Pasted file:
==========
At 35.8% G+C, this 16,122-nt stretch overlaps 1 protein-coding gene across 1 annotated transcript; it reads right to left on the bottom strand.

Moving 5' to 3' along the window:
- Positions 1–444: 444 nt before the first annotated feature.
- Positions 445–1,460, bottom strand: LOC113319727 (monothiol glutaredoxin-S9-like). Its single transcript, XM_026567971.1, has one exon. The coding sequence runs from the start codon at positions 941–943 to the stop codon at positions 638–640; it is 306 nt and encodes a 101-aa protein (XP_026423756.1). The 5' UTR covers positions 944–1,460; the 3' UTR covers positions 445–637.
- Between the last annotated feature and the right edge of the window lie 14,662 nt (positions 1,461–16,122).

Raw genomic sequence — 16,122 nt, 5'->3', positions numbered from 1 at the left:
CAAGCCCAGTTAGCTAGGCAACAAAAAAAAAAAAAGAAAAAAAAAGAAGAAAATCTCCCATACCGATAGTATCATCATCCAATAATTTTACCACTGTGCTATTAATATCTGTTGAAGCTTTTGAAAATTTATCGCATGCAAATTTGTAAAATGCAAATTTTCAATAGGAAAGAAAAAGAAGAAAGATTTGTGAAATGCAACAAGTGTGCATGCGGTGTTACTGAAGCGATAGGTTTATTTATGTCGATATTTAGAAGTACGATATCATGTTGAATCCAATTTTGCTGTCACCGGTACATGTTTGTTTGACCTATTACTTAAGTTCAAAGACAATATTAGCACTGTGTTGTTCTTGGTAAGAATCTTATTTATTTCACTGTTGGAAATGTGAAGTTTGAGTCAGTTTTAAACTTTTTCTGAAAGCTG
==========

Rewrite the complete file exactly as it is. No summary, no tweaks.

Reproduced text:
At 35.8% G+C, this 16,122-nt stretch overlaps 1 protein-coding gene across 1 annotated transcript; it reads right to left on the bottom strand.

Moving 5' to 3' along the window:
- Positions 1–444: 444 nt before the first annotated feature.
- Positions 445–1,460, bottom strand: LOC113319727 (monothiol glutaredoxin-S9-like). Its single transcript, XM_026567971.1, has one exon. The coding sequence runs from the start codon at positions 941–943 to the stop codon at positions 638–640; it is 306 nt and encodes a 101-aa protein (XP_026423756.1). The 5' UTR covers positions 944–1,460; the 3' UTR covers positions 445–637.
- Between the last annotated feature and the right edge of the window lie 14,662 nt (positions 1,461–16,122).

Raw genomic sequence — 16,122 nt, 5'->3', positions numbered from 1 at the left:
CAAGCCCAGTTAGCTAGGCAACAAAAAAAAAAAAAGAAAAAAAAAGAAGAAAATCTCCCATACCGATAGTATCATCATCCAATAATTTTACCACTGTGCTATTAATATCTGTTGAAGCTTTTGAAAATTTATCGCATGCAAATTTGTAAAATGCAAATTTTCAATAGGAAAGAAAAAGAAGAAAGATTTGTGAAATGCAACAAGTGTGCATGCGGTGTTACTGAAGCGATAGGTTTATTTATGTCGATATTTAGAAGTACGATATCATGTTGAATCCAATTTTGCTGTCACCGGTACATGTTTGTTTGACCTATTACTTAAGTTCAAAGACAATATTAGCACTGTGTTGTTCTTGGTAAGAATCTTATTTATTTCACTGTTGGAAATGTGAAGTTTGAGTCAGTTTTAAACTTTTTCTGAAAGCTG